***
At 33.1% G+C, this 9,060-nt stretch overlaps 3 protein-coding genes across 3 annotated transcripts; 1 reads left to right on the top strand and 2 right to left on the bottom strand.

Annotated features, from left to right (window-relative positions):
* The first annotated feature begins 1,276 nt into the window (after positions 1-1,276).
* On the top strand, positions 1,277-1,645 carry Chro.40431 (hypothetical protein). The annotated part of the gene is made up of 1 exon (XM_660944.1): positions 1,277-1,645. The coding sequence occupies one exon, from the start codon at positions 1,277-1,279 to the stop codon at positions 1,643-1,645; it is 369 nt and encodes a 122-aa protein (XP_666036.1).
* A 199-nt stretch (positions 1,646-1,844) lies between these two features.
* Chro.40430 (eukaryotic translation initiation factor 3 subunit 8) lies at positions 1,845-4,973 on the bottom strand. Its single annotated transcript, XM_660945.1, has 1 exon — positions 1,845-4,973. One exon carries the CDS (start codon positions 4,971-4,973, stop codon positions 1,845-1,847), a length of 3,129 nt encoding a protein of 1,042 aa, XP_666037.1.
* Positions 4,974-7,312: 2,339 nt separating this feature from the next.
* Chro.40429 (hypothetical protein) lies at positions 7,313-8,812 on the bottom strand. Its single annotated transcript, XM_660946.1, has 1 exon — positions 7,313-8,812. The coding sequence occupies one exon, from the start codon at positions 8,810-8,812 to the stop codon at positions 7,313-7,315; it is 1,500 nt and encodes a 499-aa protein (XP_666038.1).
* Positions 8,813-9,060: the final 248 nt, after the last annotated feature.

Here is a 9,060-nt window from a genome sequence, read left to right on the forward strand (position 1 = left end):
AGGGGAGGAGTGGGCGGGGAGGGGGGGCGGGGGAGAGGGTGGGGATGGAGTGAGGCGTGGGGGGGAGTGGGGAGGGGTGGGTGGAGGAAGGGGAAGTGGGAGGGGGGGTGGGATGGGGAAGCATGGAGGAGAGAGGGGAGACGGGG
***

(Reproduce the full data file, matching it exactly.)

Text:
At 33.1% G+C, this 9,060-nt stretch overlaps 3 protein-coding genes across 3 annotated transcripts; 1 reads left to right on the top strand and 2 right to left on the bottom strand.

Annotated features, from left to right (window-relative positions):
* The first annotated feature begins 1,276 nt into the window (after positions 1-1,276).
* On the top strand, positions 1,277-1,645 carry Chro.40431 (hypothetical protein). The annotated part of the gene is made up of 1 exon (XM_660944.1): positions 1,277-1,645. The coding sequence occupies one exon, from the start codon at positions 1,277-1,279 to the stop codon at positions 1,643-1,645; it is 369 nt and encodes a 122-aa protein (XP_666036.1).
* A 199-nt stretch (positions 1,646-1,844) lies between these two features.
* Chro.40430 (eukaryotic translation initiation factor 3 subunit 8) lies at positions 1,845-4,973 on the bottom strand. Its single annotated transcript, XM_660945.1, has 1 exon — positions 1,845-4,973. One exon carries the CDS (start codon positions 4,971-4,973, stop codon positions 1,845-1,847), a length of 3,129 nt encoding a protein of 1,042 aa, XP_666037.1.
* Positions 4,974-7,312: 2,339 nt separating this feature from the next.
* Chro.40429 (hypothetical protein) lies at positions 7,313-8,812 on the bottom strand. Its single annotated transcript, XM_660946.1, has 1 exon — positions 7,313-8,812. The coding sequence occupies one exon, from the start codon at positions 8,810-8,812 to the stop codon at positions 7,313-7,315; it is 1,500 nt and encodes a 499-aa protein (XP_666038.1).
* Positions 8,813-9,060: the final 248 nt, after the last annotated feature.

Here is a 9,060-nt window from a genome sequence, read left to right on the forward strand (position 1 = left end):
AGGGGAGGAGTGGGCGGGGAGGGGGGGCGGGGGAGAGGGTGGGGATGGAGTGAGGCGTGGGGGGGAGTGGGGAGGGGTGGGTGGAGGAAGGGGAAGTGGGAGGGGGGGTGGGATGGGGAAGCATGGAGGAGAGAGGGGAGACGGGG